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Unearthed Files Suggest Catholic Bishop Protected ‘Predator Priests’

Bishop Richard Malone speaks during a news conference in Buffalo, N.Y., Tuesday, May 29, 2012. Pope Benedict XVI on Tuesday announced that Bishop Richard Malone has been appointed Bishop of the upstate New York diocese. (AP Photo/David Duprey)
AP Photo/David Duprey

Documents obtained by CNN suggest Bishop Richard J. Malone of Buffalo, New York, protected sexual predators in the diocese.

Malone preemptively released a list of 42 priests who had resigned after allegations of child sexual abuse. But a newly discovered collection of diocese records put that number closer to 200. These “secret files,” also known as “the Well,” are confidential records and case files intended to be destroyed.

Some of these files were found in a binder kept in a closet beside a vacuum cleaner, allegedly a “300-page briefing book” provided to Malone by church attorneys when he assumed the role of Bishop in 2012. Subjects include “pending matters” in “anticipation of litigation” according to CNN, along with the names of dozens of potential offenders and reports made by their victims.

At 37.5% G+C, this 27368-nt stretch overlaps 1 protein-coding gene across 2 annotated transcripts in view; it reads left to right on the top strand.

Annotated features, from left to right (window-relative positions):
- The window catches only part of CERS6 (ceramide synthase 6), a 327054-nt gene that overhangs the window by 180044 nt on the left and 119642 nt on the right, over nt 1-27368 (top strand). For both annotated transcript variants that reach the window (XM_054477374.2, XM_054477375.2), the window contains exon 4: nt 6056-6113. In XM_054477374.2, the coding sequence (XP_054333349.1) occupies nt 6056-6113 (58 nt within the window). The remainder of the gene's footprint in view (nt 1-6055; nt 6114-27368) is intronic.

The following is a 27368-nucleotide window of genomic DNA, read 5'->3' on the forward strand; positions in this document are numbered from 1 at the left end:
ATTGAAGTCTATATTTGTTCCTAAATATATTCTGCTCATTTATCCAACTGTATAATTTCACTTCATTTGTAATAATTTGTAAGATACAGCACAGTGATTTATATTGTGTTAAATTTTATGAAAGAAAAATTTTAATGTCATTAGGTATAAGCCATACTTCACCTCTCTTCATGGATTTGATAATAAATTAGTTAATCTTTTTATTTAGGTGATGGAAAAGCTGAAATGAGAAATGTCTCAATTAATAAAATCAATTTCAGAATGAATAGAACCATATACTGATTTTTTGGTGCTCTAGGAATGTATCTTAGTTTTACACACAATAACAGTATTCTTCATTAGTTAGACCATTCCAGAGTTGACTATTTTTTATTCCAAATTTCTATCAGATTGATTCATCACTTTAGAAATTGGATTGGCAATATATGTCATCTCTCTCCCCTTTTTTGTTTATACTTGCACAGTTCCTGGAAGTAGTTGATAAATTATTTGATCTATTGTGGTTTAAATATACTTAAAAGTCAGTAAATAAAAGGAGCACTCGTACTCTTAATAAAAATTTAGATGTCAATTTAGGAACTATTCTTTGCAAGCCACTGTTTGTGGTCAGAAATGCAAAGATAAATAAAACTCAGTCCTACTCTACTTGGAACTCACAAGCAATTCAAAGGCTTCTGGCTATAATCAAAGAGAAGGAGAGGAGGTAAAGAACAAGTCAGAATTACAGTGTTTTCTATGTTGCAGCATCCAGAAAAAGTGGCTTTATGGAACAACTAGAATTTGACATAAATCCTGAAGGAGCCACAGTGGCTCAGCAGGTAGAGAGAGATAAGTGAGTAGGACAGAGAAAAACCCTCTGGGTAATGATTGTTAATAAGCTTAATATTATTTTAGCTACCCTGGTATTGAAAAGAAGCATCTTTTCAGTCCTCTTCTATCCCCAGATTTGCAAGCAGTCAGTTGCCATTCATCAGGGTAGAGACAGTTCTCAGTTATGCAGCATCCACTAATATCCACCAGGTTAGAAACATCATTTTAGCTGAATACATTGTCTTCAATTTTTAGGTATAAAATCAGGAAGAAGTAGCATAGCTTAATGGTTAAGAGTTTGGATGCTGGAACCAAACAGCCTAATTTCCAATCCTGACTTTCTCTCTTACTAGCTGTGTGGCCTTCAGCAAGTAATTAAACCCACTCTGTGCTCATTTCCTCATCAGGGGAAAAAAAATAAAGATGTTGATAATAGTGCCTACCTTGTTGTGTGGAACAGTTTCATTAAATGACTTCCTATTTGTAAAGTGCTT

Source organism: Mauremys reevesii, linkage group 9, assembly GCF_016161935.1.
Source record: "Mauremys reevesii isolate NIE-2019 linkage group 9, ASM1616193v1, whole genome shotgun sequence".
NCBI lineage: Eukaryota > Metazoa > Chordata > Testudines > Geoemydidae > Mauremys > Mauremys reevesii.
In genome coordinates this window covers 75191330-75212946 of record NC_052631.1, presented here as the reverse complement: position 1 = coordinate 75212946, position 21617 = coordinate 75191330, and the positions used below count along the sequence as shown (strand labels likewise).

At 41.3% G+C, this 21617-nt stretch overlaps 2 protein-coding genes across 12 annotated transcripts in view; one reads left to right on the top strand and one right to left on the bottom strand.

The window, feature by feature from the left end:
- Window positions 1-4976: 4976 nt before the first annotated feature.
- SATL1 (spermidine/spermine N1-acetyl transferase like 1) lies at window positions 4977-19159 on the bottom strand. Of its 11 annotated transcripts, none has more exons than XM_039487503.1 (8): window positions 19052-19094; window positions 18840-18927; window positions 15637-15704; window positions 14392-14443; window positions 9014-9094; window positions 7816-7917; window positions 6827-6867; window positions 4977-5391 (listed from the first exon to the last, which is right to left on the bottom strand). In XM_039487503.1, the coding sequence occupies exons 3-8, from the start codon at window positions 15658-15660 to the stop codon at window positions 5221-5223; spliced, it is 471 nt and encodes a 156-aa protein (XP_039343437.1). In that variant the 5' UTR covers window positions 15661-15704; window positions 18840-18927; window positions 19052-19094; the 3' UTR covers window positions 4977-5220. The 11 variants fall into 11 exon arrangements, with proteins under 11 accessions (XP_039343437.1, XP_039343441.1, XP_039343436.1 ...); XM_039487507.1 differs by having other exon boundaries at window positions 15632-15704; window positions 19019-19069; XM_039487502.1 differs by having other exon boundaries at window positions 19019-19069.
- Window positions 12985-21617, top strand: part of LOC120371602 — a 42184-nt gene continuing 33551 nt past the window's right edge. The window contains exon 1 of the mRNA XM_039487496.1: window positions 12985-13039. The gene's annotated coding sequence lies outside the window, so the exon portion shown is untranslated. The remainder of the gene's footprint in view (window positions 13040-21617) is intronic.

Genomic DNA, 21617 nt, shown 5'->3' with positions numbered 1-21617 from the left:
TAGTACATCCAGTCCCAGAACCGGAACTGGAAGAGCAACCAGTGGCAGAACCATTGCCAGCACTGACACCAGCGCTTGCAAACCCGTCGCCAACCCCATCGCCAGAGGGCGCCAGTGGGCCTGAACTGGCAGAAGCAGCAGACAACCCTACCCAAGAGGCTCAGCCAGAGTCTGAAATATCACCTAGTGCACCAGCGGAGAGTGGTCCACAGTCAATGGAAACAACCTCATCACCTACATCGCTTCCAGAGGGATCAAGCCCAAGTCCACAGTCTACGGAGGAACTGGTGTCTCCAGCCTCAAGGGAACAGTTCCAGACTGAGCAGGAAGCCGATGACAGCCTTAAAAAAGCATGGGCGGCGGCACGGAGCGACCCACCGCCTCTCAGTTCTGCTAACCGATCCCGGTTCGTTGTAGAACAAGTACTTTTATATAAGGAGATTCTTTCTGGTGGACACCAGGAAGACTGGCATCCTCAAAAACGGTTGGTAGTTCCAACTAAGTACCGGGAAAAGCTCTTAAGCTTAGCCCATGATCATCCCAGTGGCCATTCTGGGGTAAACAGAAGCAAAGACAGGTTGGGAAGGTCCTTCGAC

According to CNN, “the documents suggest Malone kept the names of alleged predator priests hidden from the public and knowingly allowed some of them to remain in active ministry.” Malone now faces increasing pressure to resign his position. As of the time of this writing, nearly 5,000 people have signed a petition requesting his immediate withdrawal. Three members of staff have resigned their positions.

The findings come amidst an investigation into a history of widespread sexual abuses in the Pennsylvania dioceses of the Catholic Church. New York Attorney General Barbara D. Underwood announced an investigation by the Charities Bureau and issued civil subpoenas for all eight dioceses in her state.

Diocese Director of Communications Kathy Spangler told CNN that Bishop Malone only released the 42 names of priests “against whom we had substantiated allegations,” — meaning more than one accusation of abuse — and that Malone has no intention of resigning his post. “There is much support for him to stay on and lead the Diocese through this storm to renewal and purification and a new beginning,” she said.

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